The director on the high-speed production of High Flying Bird.
It was a late-winter afternoon in 2018, and Steven Soderbergh was premiering his newest movie aboard a Manhattan-bound Amtrak train. Earlier that day, in Philadelphia, the director had finished production on the basket ball-business drama High Flying Bird, about a quietly insurrectional sports agent, played by André Holland, who is trying to outmaneuver the NBA during a lockout. Now he and Holland were zipping back to New York, watching portions of a rough version of the movie that Soderbergh had finished editing just hours after filming wrapped. The 56-year-old filmmaker is famously efficient: On his Cinemax series, The Knick—on which he served as director, cinematographer, and editor—he cut footage together while being driven back from the set. But on High Flying Bird, Soderbergh was able to shoot and complete a first edit on an entire 90-minute film in just a few weeks. “We moved fast on The Knick,” says series co-star Holland. “We moved even faster on High Flying Bird. If anything, there was an intensified energy to his approach.”
A year after High Flying Bird’s marathon shoot, Soderbergh—dressed in corduroy pants and a blazer, plus a T-shirt he produced featuring a license-plate number from The French Connection—is in Los Angeles, working in the Hollywood offices of his friend David Fincher, director of Gone Girl. There’s a Fincher-face Pez dispenser sitting nearby and a bar of Fight Club soap. The two have been close since the early 1990s; Fincher even sent Soderbergh a rough cut of Gone Girl, asking for feedback. (“We always show each other stuff,” Soderbergh says.) Over a weekend, Soderbergh edited his own cut of the film and sent it back.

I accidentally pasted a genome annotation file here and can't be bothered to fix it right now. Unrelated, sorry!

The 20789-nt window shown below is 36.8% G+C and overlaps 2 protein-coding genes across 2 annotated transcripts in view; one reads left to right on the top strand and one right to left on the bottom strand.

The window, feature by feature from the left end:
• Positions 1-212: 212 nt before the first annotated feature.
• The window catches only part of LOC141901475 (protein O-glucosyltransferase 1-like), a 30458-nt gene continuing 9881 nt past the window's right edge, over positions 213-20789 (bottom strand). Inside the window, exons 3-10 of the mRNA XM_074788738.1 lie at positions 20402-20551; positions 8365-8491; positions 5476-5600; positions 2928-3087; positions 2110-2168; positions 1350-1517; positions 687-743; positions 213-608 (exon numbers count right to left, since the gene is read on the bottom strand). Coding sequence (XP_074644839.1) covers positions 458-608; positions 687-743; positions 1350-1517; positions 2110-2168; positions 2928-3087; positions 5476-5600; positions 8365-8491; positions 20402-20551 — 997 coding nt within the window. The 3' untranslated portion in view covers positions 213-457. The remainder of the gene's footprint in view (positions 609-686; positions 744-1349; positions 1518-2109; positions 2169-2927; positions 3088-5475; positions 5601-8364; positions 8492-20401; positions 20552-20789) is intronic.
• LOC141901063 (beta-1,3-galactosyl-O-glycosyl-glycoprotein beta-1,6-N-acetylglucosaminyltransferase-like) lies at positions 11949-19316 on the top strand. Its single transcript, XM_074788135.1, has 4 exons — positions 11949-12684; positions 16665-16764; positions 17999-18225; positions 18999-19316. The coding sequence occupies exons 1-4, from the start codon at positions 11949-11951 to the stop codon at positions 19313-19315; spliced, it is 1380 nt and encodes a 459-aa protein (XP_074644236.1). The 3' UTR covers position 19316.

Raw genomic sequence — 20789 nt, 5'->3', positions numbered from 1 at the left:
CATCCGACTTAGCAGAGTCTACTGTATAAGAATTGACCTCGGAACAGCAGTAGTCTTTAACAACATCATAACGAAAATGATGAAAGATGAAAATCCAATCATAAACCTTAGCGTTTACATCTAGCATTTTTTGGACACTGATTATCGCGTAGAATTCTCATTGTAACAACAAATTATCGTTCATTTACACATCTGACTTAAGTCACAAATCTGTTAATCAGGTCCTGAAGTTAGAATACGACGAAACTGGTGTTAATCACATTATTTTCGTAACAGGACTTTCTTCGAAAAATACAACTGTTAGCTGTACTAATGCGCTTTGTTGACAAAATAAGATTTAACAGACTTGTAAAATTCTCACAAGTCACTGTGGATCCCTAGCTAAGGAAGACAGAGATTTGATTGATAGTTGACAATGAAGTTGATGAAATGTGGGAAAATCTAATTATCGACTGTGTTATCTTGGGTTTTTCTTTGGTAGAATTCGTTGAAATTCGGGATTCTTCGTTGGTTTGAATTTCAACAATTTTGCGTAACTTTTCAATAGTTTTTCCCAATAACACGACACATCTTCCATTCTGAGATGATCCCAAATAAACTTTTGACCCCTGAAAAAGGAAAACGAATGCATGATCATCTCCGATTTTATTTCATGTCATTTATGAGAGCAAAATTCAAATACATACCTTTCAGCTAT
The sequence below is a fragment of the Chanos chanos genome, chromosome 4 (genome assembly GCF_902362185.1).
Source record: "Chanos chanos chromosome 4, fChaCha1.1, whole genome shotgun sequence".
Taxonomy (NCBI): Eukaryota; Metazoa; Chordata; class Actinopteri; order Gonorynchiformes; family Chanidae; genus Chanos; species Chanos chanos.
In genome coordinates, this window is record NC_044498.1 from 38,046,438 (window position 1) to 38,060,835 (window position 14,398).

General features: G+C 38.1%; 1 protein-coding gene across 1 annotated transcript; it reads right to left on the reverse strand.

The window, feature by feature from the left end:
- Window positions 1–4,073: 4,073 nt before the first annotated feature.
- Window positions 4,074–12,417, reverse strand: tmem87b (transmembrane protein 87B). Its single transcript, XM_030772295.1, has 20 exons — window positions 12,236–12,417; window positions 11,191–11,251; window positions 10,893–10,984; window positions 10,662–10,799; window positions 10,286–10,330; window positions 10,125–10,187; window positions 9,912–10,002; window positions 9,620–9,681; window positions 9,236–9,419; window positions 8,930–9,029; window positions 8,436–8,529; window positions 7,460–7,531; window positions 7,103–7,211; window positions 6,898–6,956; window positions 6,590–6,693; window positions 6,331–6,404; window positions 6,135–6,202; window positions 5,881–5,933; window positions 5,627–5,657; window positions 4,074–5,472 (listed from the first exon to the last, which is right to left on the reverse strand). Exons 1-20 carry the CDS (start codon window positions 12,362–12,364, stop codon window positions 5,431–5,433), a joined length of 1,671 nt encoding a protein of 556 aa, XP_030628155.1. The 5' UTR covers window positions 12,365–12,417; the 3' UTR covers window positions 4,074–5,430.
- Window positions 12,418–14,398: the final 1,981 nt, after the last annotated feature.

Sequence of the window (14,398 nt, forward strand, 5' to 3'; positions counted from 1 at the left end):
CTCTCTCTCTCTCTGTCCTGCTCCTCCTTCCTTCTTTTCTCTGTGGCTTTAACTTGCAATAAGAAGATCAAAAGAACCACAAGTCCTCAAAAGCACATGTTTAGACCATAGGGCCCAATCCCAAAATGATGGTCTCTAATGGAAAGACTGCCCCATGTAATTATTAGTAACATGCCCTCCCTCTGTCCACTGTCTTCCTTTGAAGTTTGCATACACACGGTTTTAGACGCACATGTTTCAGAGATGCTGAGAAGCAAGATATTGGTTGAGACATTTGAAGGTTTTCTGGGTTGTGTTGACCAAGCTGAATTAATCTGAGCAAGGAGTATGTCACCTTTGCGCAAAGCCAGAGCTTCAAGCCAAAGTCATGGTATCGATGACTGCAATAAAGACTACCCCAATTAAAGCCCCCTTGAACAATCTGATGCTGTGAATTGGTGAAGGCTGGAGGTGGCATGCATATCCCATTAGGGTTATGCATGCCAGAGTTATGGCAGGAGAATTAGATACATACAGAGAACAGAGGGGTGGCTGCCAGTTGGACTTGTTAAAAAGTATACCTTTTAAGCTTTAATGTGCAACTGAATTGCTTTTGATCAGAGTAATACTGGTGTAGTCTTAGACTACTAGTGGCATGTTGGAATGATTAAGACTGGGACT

Soderbergh’s obsession with editing began decades ago, when it was the only job he could get. In the early ’80s, not long after graduating from high school, he worked a series of editor-for-hire gigs, including a stint on the short-lived sports competition series Games People Play. “Editing is the first thing I understood,” he says. “What lit me up immediately was the power of it. You’re pulling from all these other skills and mediums.”
Now Soderbergh blazes through productions with the aid of small crews and relatively low-cost technology, creating (and breaking) new personal edit-speed records along the way. This rapid-response approach began on Che, the two-part 2008 biopic he filmed digitally, which allowed him to dig into dailies just hours after the cameras stopped rolling. By the time of 2011’s Contagion, Soderbergh was cutting together entire sequences while winding down over dinner in the bar of the Peninsula Chicago hotel. “We’d wrap, I’d get cleaned up, and then I’d go to the bar and sit with the brain trust,” he says. “I would pass the headphones to a producer or to whoever was around and say, ‘Take a look.’ ”
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February 18, 2019